By Scott A. McKeown
| March 27, 2015

Page Limit Changes Effective Immediately for All AIA Trial Filings


The USPTO's Patent Trial & Appeal Board (PTAB) has announced some of their "quick fix" rule changes today in advance of the anticipated Federal Register Notice.  In addition to expected changes to page limits, the Director also mentioned other changes that may be proposed through typical notice & comment rule making later this year.  The immediate changes are directed to page limits, including:

Page Limits
-Motions to Amend are now limited to 25 pages (formerly 15 pages), and the claims may be attached as an appendix.
-Petitioner Reply Briefs are now limited to 25 pages (formerly 15 pages)

Later this year, more significant changes will be proposed, but are unlikely to be finalized until 2016, including:

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By Scott A. McKeown
| March 18, 2015

Should Systemic Changes to The Patent System Be Undertaken in Response to Bad Actors?

Efforts to enact patent reform (as well as the America Invents Act of 2011) are/were largely driven by the perception that the patent system is being abused by bad actors. Currently, many of the most established technology companies in the world are routinely sued for patent infringement by small/medium sized patent holders. The larger, established targets of these lawsuits consider these smallish companies "patent trolls." They insist that the current legal system is enabling trolls to inflict legal expense as a form of extortion in exchange for license payments. On the other side of the equation is the small/medium sized patent holders that claim the present system is necessary to ensure a fair shake for all innovators, regardless of size or business. And, that the present system has existed for decades to the benefit of big business.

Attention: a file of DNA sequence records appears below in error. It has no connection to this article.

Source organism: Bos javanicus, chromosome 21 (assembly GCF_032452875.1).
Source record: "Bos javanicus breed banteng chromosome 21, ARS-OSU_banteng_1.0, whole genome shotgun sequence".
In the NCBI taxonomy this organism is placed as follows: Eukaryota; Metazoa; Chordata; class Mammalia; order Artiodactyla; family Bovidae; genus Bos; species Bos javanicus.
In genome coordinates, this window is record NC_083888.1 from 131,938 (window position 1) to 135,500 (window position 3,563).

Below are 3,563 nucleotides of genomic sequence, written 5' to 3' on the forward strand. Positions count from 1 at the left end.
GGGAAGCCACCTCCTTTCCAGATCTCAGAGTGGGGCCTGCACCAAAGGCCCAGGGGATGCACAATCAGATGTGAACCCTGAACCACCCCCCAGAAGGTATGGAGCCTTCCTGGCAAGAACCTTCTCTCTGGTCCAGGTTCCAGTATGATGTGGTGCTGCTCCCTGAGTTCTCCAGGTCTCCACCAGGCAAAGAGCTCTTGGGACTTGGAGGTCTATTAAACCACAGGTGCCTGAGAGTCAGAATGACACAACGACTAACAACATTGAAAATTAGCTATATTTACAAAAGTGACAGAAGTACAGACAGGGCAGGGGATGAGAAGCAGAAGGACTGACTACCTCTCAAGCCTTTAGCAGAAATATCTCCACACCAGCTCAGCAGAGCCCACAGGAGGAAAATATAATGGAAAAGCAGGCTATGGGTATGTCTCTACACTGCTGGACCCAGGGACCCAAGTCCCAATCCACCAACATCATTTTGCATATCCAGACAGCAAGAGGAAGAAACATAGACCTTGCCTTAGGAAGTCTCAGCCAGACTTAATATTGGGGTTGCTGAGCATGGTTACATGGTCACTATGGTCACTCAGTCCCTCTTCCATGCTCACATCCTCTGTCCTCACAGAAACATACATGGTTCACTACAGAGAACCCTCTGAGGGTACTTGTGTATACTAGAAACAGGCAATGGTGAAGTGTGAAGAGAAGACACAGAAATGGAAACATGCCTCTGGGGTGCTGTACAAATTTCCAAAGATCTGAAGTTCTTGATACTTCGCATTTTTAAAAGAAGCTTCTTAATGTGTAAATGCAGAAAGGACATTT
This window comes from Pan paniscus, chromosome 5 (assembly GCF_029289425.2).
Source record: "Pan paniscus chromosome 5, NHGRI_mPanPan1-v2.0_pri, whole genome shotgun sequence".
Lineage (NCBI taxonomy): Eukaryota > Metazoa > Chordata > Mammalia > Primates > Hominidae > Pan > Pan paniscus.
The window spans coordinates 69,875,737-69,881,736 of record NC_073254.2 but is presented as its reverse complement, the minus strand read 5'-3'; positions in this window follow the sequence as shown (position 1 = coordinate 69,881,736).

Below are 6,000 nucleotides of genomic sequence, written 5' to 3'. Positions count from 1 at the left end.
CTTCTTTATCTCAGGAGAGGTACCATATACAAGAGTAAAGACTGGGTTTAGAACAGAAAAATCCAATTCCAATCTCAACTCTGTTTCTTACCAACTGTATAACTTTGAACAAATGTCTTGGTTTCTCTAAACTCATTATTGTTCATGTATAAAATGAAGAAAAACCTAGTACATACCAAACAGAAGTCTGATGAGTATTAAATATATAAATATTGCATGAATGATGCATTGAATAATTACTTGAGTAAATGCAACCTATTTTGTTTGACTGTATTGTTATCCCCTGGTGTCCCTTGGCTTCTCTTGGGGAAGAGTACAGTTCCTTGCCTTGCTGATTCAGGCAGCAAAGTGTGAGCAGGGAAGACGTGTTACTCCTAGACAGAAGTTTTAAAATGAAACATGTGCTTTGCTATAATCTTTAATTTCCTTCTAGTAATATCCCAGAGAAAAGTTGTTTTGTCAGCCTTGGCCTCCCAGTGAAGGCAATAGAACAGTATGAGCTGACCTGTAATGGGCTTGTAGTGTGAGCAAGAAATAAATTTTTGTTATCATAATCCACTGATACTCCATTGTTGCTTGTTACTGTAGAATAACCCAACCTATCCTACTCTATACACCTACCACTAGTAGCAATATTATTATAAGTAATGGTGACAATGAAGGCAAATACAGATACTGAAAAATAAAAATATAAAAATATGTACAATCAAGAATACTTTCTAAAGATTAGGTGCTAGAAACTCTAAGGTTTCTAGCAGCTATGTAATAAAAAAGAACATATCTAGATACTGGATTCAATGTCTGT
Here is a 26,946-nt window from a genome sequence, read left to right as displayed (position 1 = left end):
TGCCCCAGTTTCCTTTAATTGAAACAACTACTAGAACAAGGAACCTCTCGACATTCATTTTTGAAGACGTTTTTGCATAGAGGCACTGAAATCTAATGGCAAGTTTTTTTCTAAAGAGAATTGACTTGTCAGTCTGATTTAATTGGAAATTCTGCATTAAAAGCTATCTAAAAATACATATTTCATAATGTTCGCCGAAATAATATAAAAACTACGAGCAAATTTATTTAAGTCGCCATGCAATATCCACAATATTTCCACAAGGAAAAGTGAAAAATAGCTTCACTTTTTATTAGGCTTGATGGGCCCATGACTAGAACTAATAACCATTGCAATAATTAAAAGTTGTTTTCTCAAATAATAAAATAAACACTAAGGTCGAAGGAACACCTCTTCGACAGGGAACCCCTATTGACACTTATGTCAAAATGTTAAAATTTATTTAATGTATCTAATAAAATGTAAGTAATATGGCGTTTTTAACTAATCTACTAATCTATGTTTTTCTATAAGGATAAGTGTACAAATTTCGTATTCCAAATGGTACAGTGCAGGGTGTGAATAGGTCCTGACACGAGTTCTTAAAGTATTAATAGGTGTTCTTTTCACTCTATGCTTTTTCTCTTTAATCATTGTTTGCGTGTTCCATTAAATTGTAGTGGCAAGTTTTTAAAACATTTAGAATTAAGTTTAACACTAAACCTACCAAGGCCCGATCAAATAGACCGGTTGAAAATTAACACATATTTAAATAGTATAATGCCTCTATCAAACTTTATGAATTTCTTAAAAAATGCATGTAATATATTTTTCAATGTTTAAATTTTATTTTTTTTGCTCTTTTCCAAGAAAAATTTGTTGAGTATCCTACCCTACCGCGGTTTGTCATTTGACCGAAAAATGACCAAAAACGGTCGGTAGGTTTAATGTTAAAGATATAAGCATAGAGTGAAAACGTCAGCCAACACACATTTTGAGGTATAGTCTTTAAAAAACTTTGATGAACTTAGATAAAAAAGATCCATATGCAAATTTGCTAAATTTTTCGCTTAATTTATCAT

That is, pure licensing entities characterize the debate as being about who they are instead of their conduct. In that sense it reminds me a lot about of the debate that raged in the wake of the O.J. Simpson trial. 

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By Scott A. McKeown
| March 11, 2015

Senate Hearing To Spawn Even More Competing Bills?

Next Wednesday, March 18 the Senate Judiciary Committee will hold a hearing entitled The Impact of Abusive Patent Litigation Practices on the American Economy. An agenda is not yet available, however, I would expect that this discussion will be in stark contrast to many of the concepts proposed in last week's STRONG Act.

Upcoming CLE

As to other upcoming events of note, tomorrow kick's off the The 10th Annual Advanced Patent Law Institute at the U.S. Patent and Trademark Office's main campus in Alexandria Virginia (March 12-13th). This program provides a comprehensive view of USPTO practice, including application prosecution issues. Multiple segments are specifically directed to PTAB practice, including Lessons learned:Tips and Strategies for Practicing Before the PTAB. Other segments include the participation of several current PTAB judges.